Graham Diering, a researcher and postdoctoral fellow at the Johns Hopkins University School of Medicine, recently led a study which demonstrated the importance of sleep in new memory storage and formation. The study used mice as subjects, but the evidence gathered can be used to make insights about the human brain.
The brain brain stores information in two primary places: the short term memory and the long term memory. Everytime external stimuli are perceived and processed, they are initially stored as information in neural synapses. Synapses are the connections among brain cells, or neurons, where communication occurs by the release of neurotransmitters. Because the brain is constantly taking in sensory information during the day, its neurons are so busy communicating that they do not have time to sort through and encode the information. Diering and team were aware that only limited amounts of information could be retained in the short term memory before being lost for good. His study concluded that during sleep, the synapses involved in short term memory, especially those in the hippocampus and cortex areas, undergo a recalibration process which allows contained information to be correctly stored.
Diering and his research team gathered their data from the brains of live mice. Using a method of two-photon imaging and fluorescent dyes, they could tag proteins in mice synapses and track their activity under numerous experimental conditions. Two-photon imaging, also known as two-photon excitation microscopy, generates images by exciting fluorescently dyed molecules with laser beams of near-infrared light. The resulting wavelengths increase the depth of tissue that the microscope can view, producing an image. This method is ideal for imaging live cells because it minimizes the toxic effects caused by radiation.
Diering and team used fluorescent dyes to tag receptor proteins, the molecules responsible for receiving neurotransmitters for neural communication. Imaging showed that during sleep, mice brains underwent a 20% drop in receptor protein levels, which indicated uniform weakening of their synapses. During this weakening, the overall strength of the neural network remained intact, but communicative activity within each of the neurons would minimize alternatively, allowing for the learning and memory processing of information contained in synapses to be completed. Diering called this period of sorting through and encoding information homeostatic scaling down. Homeostatic scaling down gave mice brains the opportunity to move key information from the short term memory into the long term memory for more permanent retainment.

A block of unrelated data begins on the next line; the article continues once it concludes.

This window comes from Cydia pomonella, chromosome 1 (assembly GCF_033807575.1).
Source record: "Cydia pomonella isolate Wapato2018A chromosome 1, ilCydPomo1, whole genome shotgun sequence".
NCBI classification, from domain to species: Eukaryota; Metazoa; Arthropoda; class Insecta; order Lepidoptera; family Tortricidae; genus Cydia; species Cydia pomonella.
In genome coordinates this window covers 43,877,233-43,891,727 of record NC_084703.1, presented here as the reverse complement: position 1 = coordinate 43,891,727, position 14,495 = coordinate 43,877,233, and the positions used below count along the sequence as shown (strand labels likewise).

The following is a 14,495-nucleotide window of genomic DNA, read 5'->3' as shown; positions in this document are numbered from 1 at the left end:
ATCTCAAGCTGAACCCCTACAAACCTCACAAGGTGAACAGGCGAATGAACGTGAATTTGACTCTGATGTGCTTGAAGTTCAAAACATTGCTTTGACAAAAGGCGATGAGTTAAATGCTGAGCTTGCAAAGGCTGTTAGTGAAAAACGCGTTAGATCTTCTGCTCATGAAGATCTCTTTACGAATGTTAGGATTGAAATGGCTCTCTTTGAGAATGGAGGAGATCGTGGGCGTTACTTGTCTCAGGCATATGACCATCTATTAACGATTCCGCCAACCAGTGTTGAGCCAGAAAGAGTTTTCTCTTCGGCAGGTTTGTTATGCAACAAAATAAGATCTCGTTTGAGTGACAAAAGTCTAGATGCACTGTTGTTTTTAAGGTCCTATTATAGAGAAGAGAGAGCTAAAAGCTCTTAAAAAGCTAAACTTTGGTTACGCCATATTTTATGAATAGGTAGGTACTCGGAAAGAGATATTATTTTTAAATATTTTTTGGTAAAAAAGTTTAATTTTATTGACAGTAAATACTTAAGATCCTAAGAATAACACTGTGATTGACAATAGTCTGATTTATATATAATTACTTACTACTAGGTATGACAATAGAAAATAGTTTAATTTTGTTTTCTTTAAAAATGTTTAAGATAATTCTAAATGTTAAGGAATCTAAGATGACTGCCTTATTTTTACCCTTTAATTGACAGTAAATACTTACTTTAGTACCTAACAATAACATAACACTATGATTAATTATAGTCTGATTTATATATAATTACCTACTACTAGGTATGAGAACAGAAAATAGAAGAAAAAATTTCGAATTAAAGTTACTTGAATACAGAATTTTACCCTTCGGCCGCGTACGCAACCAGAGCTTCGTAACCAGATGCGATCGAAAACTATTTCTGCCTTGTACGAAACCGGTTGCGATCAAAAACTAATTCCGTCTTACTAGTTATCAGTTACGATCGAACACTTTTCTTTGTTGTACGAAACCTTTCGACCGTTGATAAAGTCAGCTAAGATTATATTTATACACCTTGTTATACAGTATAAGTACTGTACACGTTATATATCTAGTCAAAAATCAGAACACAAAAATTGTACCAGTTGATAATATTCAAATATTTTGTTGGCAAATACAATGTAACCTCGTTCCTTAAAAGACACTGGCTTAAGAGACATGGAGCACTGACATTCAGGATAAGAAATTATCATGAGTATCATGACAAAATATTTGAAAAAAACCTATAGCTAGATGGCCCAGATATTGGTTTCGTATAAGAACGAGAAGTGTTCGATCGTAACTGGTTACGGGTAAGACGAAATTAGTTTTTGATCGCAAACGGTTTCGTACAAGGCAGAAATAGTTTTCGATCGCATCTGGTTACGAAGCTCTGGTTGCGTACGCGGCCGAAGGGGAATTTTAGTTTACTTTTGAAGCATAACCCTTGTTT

The homeostatic scaling down process is able to occur only during sleep due to a few factors. Firstly, sleep need is controlled by a neurotransmitter called adenosine. Secondly, at the onset of sleep, the levels of a neurotransmitter called noradrenaline significantly drop. Thirdly, the changes in protein receptor levels are driven by Homer1a, a gene important for the regulation of the sleep-wake cycle. Diering’s data shows there are noticeably higher concentrations of Homer1a in the synapses of sleeping mice than of waking mice, and that mice genetically deprived of Homer1a did not experience decreases in receptor protein numbers during sleep necessary for scaling down process to occur. He also found that when mice were administered an adenosine-blocking drug, Homer1a levels were not able to increase.
Based on this data, Diering was able to conclude that during the day, neurons accumulate Homer1a, but are not able to direct it to the synapses for information encoding to occur. When sleep is triggered by the release of adenosine, noradrenaline levels drop and Homer1a is able to enter synapses, thus causing the homeostatic scaling down process. This process weakens the receptor protein activity of synapses, and consequently their overall activity. During this state of low activity, synapses are able to undergo memory and learning processes by creating contextual memories from sensory information. By transferring this information from the short term memory to long term memory, synapses can then remodel themselves for high activity during the next wake cycle.
Diering’s study demonstrates on a cellular level how vital sleep is for peak cognitive functioning during the day. In order to properly code and store memories, a process essential for new learning, the body must undergo enough time asleep for full synaptic calibration and remodeling to occur. Due to this, Diering found sleep deprivation to play a direct role in the interference of learning and memory because it prevents synapse remodeling and the homeostatic scaling down process. Though not yet tested, drugs such as benzodiazepines, sedatives, and muscle relaxants are hypothesized to disrupt similar sleep mechanisms, affecting learning and memory in similar ways because of the adenosine imbalances they cause in the brain.
Diering’s coauthors were Raja Nirujogi, Richard Roth, Paul Worley, Akhilesh Pandey, and Richard Huganir. The published study, “Homer1a drives homeostatic scaling-down of excitatory synapses during sleep,” can be found on the online journal Science.